It’s particularly odd to think that a value that is recalibrated as part of a monthly moving average can be changed retroactively over a year backward in time.  Have they only now gotten around to looking at those early 2007 trip diaries?  Of course not.  If the multiple was actually dropping in early 2007, the TTC would have known it by early Q2 at the outside, and certainly should have known it by the time of the fare and budget debates in the summer, Q3.  However, that was news best kept under wraps as long as goading the Commission into approving a jump in pass pricing was the real agenda.

This is a case where the TTC has that classic choice:  admit that you presented faulty data because you were asleep at the switch and didn’t know what was happening on your own system, or admit that you misled the public into thinking that a Metropass increase was essential.

Postscript:  Recently, we’ve seen media reports that the TTC faces a big jump in fuel costs later this year and is thinking of adding a fuel surcharge to the fares rather like the airlines.  Please don’t insult everyone’s intelligence.  If total costs go up, you raise fares or subsidies.  Period.  Don’t call it a surcharge when we are in an era of higher prices as part of the landscape.  Or does the TTC know something about the oil market they’re not telling anyone?  Do they have some magical access to cheap diesel fuel a year or two out?

That’s hardly the message for a transit system to send to motorists who, we hope, are in mortal fear of never affording to drive their SUV to the corner store again, much less to work.  Don’t worry, folks, it will all be over in a little while and you’ll be back to 70 cents a litre before you know it.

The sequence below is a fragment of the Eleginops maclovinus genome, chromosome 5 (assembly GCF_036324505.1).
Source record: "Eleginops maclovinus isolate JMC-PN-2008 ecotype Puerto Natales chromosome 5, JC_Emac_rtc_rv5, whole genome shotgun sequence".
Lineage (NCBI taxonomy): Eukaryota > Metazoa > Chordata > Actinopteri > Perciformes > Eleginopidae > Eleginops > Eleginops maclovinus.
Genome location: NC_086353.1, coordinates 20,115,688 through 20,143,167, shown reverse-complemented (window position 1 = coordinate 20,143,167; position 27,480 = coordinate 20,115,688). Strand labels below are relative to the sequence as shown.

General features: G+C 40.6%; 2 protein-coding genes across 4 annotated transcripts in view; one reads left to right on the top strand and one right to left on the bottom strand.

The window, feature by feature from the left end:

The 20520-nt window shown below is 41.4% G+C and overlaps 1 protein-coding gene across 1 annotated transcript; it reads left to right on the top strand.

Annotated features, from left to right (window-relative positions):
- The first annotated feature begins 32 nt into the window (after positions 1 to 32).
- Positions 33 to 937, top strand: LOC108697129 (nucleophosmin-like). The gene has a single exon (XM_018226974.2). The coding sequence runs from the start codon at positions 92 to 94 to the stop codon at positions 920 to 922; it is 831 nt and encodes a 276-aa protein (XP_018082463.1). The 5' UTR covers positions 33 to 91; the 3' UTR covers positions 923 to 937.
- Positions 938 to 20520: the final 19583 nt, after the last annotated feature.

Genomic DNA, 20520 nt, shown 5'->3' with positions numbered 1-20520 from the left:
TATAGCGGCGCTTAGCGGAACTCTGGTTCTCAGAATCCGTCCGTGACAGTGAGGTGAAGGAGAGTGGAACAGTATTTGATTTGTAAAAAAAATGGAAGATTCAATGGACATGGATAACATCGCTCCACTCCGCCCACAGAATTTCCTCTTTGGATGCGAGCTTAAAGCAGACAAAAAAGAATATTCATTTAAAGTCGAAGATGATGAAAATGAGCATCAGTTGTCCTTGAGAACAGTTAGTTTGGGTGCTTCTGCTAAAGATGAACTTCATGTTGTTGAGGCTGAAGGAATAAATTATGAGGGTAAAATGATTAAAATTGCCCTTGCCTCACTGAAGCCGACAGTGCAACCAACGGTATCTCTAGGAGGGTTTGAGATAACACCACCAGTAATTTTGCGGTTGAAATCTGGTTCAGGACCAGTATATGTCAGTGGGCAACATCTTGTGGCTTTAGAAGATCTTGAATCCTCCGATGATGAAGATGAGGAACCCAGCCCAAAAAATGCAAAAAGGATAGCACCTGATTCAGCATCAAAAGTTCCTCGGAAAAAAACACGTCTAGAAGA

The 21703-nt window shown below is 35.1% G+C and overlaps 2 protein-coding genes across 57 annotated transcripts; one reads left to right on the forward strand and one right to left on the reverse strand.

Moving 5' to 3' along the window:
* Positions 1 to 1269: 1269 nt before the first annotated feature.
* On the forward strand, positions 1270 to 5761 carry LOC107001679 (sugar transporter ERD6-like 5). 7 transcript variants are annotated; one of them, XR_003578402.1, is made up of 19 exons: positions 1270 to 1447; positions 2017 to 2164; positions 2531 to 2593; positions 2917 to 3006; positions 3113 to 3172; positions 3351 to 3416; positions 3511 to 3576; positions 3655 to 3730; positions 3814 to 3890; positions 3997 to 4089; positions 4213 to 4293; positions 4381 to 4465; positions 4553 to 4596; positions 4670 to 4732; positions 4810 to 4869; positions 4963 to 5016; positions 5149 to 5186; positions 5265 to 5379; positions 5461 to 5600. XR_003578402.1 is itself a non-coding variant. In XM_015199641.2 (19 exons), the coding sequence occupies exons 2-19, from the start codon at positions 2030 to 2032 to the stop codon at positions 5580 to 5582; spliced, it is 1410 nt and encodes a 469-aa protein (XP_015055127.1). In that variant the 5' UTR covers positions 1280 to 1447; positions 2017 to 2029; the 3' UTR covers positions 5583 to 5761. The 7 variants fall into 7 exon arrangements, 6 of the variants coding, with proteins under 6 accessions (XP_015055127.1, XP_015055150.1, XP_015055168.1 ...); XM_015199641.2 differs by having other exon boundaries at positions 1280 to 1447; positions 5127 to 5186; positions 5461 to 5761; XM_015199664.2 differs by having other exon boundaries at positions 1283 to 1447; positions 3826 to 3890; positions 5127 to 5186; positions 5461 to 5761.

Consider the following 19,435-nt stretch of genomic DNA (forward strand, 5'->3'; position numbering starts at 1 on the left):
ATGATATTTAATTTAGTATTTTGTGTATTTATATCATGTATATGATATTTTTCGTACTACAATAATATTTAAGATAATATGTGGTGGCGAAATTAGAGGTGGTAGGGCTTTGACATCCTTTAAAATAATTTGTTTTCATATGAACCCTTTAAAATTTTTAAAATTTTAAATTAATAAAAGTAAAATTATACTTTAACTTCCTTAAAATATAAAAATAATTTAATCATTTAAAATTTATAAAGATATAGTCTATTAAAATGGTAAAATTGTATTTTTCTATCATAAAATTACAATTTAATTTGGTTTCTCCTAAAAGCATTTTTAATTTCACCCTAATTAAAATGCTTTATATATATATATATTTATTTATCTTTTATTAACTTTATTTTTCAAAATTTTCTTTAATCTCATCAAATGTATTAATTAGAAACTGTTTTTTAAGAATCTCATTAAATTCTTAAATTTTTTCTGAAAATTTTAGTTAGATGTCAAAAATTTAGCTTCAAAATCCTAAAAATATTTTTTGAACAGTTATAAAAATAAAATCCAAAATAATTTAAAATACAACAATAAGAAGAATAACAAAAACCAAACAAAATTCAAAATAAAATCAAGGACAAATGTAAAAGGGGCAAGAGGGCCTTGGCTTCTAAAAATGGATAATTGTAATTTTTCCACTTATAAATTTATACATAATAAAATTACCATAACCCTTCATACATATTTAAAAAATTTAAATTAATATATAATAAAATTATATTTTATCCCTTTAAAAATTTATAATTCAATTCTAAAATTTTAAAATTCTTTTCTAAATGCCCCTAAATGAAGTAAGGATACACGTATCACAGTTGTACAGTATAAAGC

If the TTC wants more money, call it a fare increase and be done with it.  Or is someone not wanting to break a political promise to hold the line on fares?

The creative accounting at the TTC has got to stop.  It takes X dollars to run the place, and Y dollars are needed from the farebox.  Period.  Decide how you want to divvy up the revenue among available fare classes and get on with it.  If we ever do get back to 70 cent fuel, I will expect a reduction in the cost of my Metropass.

Route 501 Queen in December/January 2007/08 (Part 7: East vs West Followup)

Back in Part 2, I wrote about the proportion of service that actually arrived at the terminals in the Beach, High Park and Lake Shore.  A comment from a reader (actually in the Part 3 thread on headways) suggested that I include trend lines in the charts for this topic, and I linked a version from my reply.

Now, having caught my breath from all those weekend postings, I offer a few comments on the new charts.

Proportion of Service Reaching Terminals on 501 Queen

Page 1 shows the proportion of cars reaching Neville on weekdays from December 3 to January 31 broken down by three-hour time period.  Trend lines are included to show the overall patterns.